Moving forward, it’s obvious that we need to consider the medium through which we advertise and communicate about these campaigns. Although having personalized conversations is often the most difficult to implement at scale, as these findings show, having community representatives can be the most effective way to reach LMI populations.  

Once the conversation is started, it’s also important to know why people are motivated to install solar. We asked for people’s rationales in the decision to install solar. For self-reported LMI respondents who either have installed solar or signed a solar contract, lowering the monthly utility bill, stabilizing energy costs over time, and concern for the environment ranked the highest (in that order). This ranking considers the totals from both low and moderate-income families, and, as noted below, there is actually interesting and important differentiation between these two groups.

Chart of LMI reasons to install solar

Importantly, there is a striking difference between low income and other income brackets when it comes to the primary motivation to install solar. Financial drivers, including short payback periods and discount pricing, are central justifications for a decision to install.

These data point to the conclusion that messaging for low-income customers must target financial drivers. Short payback periods, discount pricing, and other financial considerations help customers feel they are getting a good deal on an installation.

When we asked respondents who did not install solar the relative importance of a variety of factors, the most common answer for both self-reported LMI respondents was the “current cost of installing solar panels.” For moderate-income respondents, the second most important factor was the lack of energy savings.

Finally, stabilizing energy costs is an important driver for both populations. Often customers interested in cost stabilization choose to lease equipment. In our survey, only about one-third of LMI customer chose to lease. Given these responses, our future work will include an in-depth review of solar leasing. Is leasing truly a good fit for these communities and, if so, how can we better communicate how leasing works?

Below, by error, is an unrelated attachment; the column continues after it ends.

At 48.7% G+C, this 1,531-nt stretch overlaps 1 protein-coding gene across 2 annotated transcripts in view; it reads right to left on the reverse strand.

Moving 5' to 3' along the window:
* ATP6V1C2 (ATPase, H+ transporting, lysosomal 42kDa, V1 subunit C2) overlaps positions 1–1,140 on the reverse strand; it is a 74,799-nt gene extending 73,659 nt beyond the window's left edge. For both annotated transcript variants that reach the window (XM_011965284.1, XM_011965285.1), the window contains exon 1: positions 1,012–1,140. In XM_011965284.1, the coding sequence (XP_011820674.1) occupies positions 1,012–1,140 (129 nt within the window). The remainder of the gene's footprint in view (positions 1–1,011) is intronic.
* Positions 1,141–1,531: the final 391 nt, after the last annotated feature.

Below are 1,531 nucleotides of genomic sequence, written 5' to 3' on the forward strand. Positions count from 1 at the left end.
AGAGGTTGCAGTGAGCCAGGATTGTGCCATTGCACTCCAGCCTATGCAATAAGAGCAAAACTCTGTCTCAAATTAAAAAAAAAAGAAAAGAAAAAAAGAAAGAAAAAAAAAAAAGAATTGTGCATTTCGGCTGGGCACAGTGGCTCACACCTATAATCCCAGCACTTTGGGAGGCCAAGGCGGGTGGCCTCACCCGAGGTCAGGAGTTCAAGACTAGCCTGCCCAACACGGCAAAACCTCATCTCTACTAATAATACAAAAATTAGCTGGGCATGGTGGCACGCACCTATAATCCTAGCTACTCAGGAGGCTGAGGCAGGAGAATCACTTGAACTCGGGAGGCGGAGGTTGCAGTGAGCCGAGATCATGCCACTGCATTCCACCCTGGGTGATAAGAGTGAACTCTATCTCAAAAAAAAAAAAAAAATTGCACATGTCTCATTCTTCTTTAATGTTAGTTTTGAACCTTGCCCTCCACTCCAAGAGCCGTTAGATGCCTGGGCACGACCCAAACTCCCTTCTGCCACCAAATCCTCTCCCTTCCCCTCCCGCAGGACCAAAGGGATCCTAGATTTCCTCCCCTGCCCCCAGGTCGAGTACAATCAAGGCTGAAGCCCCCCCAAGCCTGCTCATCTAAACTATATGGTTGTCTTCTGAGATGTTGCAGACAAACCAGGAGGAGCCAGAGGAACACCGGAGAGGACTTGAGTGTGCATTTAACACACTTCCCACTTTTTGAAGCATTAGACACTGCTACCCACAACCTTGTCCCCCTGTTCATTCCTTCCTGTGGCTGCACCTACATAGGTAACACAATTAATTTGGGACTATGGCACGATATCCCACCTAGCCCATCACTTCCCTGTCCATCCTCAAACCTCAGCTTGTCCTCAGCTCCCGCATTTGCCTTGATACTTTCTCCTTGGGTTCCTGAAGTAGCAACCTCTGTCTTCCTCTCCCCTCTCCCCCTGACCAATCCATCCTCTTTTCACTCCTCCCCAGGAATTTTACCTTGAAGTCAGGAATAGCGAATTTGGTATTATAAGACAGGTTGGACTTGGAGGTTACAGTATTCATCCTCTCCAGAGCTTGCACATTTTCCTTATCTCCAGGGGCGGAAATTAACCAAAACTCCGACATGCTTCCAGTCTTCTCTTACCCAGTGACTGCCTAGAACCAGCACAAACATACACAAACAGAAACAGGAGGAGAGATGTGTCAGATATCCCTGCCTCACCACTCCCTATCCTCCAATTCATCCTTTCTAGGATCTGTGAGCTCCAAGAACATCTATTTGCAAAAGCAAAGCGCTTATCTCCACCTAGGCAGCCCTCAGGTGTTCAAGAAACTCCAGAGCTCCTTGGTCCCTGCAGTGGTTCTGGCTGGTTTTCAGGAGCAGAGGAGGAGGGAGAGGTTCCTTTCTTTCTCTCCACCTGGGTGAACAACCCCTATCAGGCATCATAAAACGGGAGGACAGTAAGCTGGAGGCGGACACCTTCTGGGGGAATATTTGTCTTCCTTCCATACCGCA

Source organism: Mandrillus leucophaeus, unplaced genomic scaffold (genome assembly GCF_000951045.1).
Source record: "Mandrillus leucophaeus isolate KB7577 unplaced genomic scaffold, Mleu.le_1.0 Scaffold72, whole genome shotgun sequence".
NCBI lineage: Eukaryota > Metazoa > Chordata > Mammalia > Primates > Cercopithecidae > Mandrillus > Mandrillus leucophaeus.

Low-Income Most Important Factors in the Decision Not to Install

  1. Current Cost of Installing Solar Panels
  2. Availability of a Reputable Installer
  3. Suitability of House for Solar

Moderate Income Most Important Factors in the Decision Not to Install

  1. Current Cost of Solar Panels
  2. Energy Savings
  3. Suitability of House for Solar Panels
Chart of Low Income Reasons to NOT install solar
Chart of Moderate income reasons NOT to install Solar

Reviewing all of this information together—by both groups who chose to either install or not install—highlights an interesting issue. How does the messenger or channel affect how the message is received? Does lack of information continuity feed into this problem? If installation costs and lack of energy savings are the primary reasons why people aren’t installing, yet lowering monthly utility bills and stabilizing energy costs over time are reasons that people are installing panels, where is the message getting lost?   

Our findings so far suggest that effectively reaching LMI customers requires a focus on factual messages driven by financial motivation. With conversations started by peers, neighbors, and the community, it is possible for the message to be truly effective. In the coming years, we will focus on the community level to test out new messaging models and communication strategies. Hope to see you out there!

*This research was supported by the U.S. Department of Energy SunShot Initiative.